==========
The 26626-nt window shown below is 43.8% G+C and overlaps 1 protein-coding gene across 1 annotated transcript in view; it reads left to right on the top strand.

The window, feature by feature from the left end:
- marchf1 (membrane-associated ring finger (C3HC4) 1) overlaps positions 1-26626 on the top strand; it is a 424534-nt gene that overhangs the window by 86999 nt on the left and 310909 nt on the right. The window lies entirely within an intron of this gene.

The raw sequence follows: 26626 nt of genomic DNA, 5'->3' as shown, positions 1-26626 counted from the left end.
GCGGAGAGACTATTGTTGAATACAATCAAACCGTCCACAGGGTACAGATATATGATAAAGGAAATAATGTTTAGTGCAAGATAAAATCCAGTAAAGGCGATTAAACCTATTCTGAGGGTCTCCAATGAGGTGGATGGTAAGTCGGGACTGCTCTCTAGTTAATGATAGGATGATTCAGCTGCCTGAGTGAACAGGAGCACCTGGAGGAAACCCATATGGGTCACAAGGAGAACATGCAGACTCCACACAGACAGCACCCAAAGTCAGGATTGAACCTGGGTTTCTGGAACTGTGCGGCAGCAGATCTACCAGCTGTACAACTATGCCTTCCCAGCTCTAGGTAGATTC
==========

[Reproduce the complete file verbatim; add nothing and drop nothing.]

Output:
The 26626-nt window shown below is 43.8% G+C and overlaps 1 protein-coding gene across 1 annotated transcript in view; it reads left to right on the top strand.

The window, feature by feature from the left end:
- marchf1 (membrane-associated ring finger (C3HC4) 1) overlaps positions 1-26626 on the top strand; it is a 424534-nt gene that overhangs the window by 86999 nt on the left and 310909 nt on the right. The window lies entirely within an intron of this gene.

The raw sequence follows: 26626 nt of genomic DNA, 5'->3' as shown, positions 1-26626 counted from the left end.
GCGGAGAGACTATTGTTGAATACAATCAAACCGTCCACAGGGTACAGATATATGATAAAGGAAATAATGTTTAGTGCAAGATAAAATCCAGTAAAGGCGATTAAACCTATTCTGAGGGTCTCCAATGAGGTGGATGGTAAGTCGGGACTGCTCTCTAGTTAATGATAGGATGATTCAGCTGCCTGAGTGAACAGGAGCACCTGGAGGAAACCCATATGGGTCACAAGGAGAACATGCAGACTCCACACAGACAGCACCCAAAGTCAGGATTGAACCTGGGTTTCTGGAACTGTGCGGCAGCAGATCTACCAGCTGTACAACTATGCCTTCCCAGCTCTAGGTAGATTC